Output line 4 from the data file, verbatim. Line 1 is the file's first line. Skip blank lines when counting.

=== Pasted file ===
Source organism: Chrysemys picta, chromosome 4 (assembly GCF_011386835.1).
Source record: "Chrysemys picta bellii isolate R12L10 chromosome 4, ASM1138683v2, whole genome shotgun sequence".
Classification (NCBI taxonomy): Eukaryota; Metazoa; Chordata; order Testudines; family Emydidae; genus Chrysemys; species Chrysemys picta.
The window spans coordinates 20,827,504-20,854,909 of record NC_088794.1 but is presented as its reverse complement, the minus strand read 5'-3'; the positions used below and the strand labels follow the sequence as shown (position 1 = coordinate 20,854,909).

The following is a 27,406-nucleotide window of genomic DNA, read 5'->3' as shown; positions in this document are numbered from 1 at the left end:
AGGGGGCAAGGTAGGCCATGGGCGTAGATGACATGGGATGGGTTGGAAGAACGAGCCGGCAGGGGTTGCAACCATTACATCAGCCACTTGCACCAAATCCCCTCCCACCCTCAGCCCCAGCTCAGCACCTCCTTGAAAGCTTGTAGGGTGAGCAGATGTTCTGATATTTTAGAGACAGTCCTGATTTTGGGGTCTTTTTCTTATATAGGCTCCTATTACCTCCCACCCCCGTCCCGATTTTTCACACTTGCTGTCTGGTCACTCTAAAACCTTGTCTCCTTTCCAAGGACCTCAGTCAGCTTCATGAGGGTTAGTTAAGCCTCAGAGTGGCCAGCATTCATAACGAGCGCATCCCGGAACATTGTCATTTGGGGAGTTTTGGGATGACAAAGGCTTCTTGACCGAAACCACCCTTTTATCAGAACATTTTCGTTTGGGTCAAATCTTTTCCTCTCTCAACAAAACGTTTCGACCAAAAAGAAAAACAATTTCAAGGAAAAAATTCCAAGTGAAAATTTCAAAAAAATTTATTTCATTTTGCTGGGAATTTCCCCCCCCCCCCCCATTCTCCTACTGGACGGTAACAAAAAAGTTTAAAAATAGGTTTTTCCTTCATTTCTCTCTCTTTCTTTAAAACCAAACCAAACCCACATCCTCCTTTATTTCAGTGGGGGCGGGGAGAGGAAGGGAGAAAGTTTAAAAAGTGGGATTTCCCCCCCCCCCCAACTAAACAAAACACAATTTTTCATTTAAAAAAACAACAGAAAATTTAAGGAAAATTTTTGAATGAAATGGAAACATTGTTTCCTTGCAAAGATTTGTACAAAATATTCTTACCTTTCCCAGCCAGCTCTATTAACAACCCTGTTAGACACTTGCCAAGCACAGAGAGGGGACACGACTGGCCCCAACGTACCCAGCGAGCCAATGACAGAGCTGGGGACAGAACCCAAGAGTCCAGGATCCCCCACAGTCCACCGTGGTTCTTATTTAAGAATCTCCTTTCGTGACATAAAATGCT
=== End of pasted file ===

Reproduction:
The window spans coordinates 20,827,504-20,854,909 of record NC_088794.1 but is presented as its reverse complement, the minus strand read 5'-3'; the positions used below and the strand labels follow the sequence as shown (position 1 = coordinate 20,854,909).